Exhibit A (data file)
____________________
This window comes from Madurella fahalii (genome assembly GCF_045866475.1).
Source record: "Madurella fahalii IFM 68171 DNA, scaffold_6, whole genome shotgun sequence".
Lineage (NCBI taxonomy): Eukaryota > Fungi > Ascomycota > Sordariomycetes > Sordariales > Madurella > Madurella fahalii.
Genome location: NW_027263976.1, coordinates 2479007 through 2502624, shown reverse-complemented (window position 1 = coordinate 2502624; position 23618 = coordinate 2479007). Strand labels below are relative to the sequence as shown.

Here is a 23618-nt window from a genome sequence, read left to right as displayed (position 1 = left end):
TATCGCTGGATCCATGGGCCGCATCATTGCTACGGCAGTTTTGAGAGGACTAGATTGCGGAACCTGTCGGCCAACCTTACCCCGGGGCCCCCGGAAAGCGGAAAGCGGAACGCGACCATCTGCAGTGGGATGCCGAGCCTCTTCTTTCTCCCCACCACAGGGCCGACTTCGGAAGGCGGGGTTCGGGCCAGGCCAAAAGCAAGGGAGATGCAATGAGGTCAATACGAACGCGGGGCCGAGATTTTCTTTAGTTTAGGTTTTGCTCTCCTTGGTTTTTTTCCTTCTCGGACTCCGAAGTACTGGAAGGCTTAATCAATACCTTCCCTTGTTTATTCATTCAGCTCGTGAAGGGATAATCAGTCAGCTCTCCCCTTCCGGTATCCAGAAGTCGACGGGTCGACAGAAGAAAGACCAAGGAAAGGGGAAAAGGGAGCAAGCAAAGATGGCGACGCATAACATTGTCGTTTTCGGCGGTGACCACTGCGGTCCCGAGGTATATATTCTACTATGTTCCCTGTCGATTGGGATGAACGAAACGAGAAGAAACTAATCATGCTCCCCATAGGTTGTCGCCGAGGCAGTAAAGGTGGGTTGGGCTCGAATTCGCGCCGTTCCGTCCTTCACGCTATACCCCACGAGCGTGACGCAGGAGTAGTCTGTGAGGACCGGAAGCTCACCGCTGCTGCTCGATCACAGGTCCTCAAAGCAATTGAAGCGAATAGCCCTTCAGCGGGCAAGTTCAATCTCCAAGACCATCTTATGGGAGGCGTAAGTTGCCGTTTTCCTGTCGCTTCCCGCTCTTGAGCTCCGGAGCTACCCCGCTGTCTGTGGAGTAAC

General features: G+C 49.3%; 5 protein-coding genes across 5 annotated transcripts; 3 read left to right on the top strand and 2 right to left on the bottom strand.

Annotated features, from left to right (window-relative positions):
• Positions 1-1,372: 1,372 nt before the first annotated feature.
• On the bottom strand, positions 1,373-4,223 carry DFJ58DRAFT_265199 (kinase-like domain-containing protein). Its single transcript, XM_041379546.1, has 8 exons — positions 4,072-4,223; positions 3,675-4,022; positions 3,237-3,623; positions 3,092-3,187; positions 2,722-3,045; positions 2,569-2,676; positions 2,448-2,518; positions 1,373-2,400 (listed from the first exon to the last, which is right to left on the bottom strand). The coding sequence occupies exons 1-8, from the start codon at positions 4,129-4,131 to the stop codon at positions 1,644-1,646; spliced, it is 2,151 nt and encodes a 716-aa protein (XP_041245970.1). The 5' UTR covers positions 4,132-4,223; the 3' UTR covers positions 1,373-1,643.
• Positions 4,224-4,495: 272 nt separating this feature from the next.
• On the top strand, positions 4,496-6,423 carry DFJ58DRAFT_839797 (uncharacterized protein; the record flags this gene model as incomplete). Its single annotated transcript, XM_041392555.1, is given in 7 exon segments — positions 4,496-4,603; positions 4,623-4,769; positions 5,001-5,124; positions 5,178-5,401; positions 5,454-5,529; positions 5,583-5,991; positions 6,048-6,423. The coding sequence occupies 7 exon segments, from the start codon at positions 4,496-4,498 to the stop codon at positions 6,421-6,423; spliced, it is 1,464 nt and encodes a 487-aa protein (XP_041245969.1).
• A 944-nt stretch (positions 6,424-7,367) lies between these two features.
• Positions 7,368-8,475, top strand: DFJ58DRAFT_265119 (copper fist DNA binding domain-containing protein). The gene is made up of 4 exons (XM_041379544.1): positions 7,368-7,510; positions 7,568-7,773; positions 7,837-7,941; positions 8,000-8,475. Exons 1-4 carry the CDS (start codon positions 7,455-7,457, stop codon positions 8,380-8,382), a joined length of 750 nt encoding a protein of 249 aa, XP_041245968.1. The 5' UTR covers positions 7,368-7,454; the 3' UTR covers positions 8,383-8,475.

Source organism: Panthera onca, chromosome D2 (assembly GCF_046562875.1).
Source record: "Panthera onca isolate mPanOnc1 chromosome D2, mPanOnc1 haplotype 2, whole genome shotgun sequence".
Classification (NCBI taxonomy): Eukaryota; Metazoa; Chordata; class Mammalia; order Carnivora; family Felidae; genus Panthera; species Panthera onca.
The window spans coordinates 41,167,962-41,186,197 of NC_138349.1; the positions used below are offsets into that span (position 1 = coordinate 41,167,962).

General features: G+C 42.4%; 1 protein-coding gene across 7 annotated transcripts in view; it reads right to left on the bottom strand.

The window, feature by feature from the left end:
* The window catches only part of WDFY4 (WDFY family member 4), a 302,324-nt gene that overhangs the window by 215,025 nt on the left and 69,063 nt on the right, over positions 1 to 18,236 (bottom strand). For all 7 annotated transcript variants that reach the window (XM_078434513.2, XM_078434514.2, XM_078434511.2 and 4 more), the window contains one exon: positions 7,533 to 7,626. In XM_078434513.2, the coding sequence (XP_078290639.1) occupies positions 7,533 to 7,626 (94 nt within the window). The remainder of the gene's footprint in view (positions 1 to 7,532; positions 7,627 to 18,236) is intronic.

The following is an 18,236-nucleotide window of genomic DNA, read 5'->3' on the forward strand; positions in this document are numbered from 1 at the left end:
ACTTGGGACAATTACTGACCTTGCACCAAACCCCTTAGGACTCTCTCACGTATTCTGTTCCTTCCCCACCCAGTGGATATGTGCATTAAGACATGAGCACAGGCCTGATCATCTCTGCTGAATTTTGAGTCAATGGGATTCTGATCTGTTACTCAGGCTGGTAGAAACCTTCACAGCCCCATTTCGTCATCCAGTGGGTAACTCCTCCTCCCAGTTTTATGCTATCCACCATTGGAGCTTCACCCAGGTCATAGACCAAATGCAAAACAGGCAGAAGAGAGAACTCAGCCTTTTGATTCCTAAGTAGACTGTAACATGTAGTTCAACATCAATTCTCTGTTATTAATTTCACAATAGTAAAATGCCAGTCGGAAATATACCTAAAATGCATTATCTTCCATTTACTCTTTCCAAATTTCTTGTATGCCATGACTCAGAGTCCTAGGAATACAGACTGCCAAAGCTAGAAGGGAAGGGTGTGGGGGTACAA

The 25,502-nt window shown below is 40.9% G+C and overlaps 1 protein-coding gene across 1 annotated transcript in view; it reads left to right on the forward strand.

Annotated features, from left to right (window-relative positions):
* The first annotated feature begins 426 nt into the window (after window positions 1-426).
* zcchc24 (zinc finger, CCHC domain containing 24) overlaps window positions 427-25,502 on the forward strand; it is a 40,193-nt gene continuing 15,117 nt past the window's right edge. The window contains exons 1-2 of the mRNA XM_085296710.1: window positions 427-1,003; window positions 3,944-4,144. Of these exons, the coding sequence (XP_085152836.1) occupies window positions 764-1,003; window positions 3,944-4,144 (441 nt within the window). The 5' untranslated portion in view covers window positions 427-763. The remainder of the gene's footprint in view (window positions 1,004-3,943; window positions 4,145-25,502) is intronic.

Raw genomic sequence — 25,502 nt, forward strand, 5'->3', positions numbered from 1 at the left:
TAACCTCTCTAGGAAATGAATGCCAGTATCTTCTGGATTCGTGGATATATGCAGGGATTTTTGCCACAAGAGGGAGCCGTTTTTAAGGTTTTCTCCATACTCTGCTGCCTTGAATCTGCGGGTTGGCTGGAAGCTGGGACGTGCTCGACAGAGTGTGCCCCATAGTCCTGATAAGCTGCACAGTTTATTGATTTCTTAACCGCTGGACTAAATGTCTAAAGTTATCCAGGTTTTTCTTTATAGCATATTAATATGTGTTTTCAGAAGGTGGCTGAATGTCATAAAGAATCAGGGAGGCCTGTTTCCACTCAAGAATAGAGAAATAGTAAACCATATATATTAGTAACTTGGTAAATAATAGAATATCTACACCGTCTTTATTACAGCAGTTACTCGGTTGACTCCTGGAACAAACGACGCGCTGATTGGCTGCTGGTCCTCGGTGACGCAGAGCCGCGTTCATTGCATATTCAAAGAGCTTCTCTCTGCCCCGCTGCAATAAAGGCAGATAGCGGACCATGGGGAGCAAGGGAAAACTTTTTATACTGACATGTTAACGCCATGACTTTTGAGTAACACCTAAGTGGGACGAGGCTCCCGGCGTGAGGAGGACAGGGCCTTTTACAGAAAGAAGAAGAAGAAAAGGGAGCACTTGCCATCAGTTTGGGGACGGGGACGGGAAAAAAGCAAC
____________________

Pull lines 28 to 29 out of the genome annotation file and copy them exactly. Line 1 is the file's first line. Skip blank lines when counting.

Raw genomic sequence — 25,502 nt, forward strand, 5'->3', positions numbered from 1 at the left:
TAACCTCTCTAGGAAATGAATGCCAGTATCTTCTGGATTCGTGGATATATGCAGGGATTTTTGCCACAAGAGGGAGCCGTTTTTAAGGTTTTCTCCATACTCTGCTGCCTTGAATCTGCGGGTTGGCTGGAAGCTGGGACGTGCTCGACAGAGTGTGCCCCATAGTCCTGATAAGCTGCACAGTTTATTGATTTCTTAACCGCTGGACTAAATGTCTAAAGTTATCCAGGTTTTTCTTTATAGCATATTAATATGTGTTTTCAGAAGGTGGCTGAATGTCATAAAGAATCAGGGAGGCCTGTTTCCACTCAAGAATAGAGAAATAGTAAACCATATATATTAGTAACTTGGTAAATAATAGAATATCTACACCGTCTTTATTACAGCAGTTACTCGGTTGACTCCTGGAACAAACGACGCGCTGATTGGCTGCTGGTCCTCGGTGACGCAGAGCCGCGTTCATTGCATATTCAAAGAGCTTCTCTCTGCCCCGCTGCAATAAAGGCAGATAGCGGACCATGGGGAGCAAGGGAAAACTTTTTATACTGACATGTTAACGCCATGACTTTTGAGTAACACCTAAGTGGGACGAGGCTCCCGGCGTGAGGAGGACAGGGCCTTTTACAGAAAGAAGAAGAAGAAAAGGGAGCACTTGCCATCAGTTTGGGGACGGGGACGGGAAAAAAGCAAC